Aside from the TRD Special Edition, the 2019 86 comes in base and GT trim levels. The former has 17-inch alloy wheels, LED exterior lighting, air conditioning, disc brakes front and rear, USB port, rearview camera, sport front seats, leather-wrapped steering wheel, and an infotainment system with a 7-inch touch screen. Most important, it features a 6-speed close-ratio manual transmission as standard. The optional automatic has its positives, but a manual 86 is far more involving. The GT version has a push-button start, dual-zone climate control, and a g-meter (measuring lateral acceleration -- it’s a nice toy for the track). Conspicuous by their absence are any electronic driver aids.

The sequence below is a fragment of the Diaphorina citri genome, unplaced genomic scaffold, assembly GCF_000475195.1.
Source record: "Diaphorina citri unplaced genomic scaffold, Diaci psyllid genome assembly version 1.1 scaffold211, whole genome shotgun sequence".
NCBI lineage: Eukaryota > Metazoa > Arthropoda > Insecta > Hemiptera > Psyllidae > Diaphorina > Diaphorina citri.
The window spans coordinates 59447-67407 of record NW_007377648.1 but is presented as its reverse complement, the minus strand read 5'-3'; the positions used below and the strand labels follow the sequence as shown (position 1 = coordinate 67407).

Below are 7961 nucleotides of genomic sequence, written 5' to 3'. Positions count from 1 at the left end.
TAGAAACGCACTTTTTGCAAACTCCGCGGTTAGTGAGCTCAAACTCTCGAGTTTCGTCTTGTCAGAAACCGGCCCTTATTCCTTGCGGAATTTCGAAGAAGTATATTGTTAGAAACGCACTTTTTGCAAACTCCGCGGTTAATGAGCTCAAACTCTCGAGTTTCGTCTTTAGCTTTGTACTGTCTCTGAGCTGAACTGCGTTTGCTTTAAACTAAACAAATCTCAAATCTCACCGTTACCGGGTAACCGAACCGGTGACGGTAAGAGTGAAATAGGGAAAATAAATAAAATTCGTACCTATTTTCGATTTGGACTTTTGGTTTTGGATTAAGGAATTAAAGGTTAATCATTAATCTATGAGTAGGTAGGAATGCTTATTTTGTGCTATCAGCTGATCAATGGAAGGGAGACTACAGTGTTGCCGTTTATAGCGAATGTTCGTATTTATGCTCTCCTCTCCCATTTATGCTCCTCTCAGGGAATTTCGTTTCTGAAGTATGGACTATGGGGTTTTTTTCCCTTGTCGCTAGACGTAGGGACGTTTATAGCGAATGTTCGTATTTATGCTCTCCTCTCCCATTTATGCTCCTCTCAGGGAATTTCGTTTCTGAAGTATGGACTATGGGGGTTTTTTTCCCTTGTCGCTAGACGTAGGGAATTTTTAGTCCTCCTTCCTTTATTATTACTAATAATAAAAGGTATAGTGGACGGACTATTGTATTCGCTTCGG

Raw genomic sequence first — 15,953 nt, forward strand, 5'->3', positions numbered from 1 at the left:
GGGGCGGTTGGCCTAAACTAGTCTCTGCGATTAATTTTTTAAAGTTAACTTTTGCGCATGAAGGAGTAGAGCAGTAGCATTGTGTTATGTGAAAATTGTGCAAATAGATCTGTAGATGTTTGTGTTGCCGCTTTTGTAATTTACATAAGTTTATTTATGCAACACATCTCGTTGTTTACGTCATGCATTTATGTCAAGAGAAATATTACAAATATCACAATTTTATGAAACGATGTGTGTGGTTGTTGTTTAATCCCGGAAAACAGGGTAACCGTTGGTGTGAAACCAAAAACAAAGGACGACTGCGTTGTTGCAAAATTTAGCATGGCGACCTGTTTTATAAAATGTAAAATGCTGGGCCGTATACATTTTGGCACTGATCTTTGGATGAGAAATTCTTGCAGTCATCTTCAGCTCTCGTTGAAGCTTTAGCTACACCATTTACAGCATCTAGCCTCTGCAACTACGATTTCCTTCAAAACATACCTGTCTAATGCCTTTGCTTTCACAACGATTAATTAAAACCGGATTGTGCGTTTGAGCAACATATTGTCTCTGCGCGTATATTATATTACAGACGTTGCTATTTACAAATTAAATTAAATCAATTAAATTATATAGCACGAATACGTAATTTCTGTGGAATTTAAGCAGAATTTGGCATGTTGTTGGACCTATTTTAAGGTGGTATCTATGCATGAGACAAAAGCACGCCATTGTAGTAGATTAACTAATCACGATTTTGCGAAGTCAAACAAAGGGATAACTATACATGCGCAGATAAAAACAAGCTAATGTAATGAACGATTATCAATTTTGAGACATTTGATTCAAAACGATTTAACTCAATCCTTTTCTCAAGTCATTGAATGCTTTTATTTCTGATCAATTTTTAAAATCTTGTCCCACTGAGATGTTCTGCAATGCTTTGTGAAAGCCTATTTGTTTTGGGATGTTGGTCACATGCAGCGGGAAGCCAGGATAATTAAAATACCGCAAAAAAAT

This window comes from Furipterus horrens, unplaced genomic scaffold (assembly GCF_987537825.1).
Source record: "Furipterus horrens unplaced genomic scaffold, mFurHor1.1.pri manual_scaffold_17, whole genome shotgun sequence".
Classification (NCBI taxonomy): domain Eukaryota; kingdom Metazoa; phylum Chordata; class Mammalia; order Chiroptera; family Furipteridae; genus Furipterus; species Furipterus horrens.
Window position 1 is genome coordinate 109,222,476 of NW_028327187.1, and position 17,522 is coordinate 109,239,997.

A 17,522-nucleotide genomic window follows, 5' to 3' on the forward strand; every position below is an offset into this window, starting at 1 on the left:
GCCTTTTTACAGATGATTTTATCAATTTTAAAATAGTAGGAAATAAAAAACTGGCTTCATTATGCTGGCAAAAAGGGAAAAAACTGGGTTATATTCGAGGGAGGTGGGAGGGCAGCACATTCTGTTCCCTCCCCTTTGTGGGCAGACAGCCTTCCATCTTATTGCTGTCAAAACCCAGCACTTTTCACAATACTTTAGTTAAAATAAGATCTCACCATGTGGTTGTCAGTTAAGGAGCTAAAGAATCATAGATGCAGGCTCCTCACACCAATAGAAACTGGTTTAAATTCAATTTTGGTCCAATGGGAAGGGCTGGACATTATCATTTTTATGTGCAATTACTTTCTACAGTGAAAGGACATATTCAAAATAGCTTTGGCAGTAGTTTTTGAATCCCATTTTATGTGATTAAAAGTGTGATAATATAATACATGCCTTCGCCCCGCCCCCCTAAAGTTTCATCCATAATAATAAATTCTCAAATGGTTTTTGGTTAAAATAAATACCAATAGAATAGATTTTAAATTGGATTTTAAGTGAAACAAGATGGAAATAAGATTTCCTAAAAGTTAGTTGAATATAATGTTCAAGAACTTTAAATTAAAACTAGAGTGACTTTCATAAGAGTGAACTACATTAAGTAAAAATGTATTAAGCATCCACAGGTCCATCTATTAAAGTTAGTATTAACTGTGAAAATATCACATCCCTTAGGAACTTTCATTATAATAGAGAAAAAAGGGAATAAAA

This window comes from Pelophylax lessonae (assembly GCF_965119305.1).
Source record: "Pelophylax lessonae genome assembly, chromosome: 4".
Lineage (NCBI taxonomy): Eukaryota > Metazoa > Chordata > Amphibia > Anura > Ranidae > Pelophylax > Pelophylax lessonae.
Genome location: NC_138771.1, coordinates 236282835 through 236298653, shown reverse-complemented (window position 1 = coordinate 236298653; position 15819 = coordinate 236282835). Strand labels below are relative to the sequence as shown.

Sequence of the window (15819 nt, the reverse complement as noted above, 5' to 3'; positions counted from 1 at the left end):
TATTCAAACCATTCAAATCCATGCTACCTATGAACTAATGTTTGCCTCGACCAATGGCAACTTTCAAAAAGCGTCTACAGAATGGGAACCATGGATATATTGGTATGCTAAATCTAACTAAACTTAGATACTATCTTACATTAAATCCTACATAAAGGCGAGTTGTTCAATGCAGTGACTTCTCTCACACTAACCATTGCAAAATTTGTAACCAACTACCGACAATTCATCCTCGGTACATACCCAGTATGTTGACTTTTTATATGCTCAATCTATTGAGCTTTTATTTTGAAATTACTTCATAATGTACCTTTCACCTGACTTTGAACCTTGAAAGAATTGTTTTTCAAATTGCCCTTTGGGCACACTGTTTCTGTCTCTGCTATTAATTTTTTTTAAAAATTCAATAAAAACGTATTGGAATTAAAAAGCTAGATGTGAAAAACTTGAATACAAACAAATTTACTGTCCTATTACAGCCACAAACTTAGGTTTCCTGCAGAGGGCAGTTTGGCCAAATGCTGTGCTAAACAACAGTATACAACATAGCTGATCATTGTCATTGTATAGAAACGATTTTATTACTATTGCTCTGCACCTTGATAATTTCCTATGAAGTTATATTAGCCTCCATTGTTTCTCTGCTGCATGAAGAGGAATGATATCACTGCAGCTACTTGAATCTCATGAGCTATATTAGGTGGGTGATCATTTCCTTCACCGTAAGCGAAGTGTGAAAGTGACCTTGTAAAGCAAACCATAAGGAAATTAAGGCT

Notable Optional Equipment

Factory options are few. The main one is the 6-speed automatic transmission that includes steering-wheel-mounted paddles and a rev-matching feature on downshifts. It’s available on both trim levels. Navigation is another extra. However, here’s a good point to mention some of the equipment in the TRD Special Edition, which comes with Brembo brakes (featuring larger-than-stock discs), Sachs suspension components, and Michelin Sport 4 tires on 18-inch alloy wheels. Some TRD accessories -- such as aero additions, performance-enhancing parts and cosmetic components -- are also available.

Under the Hood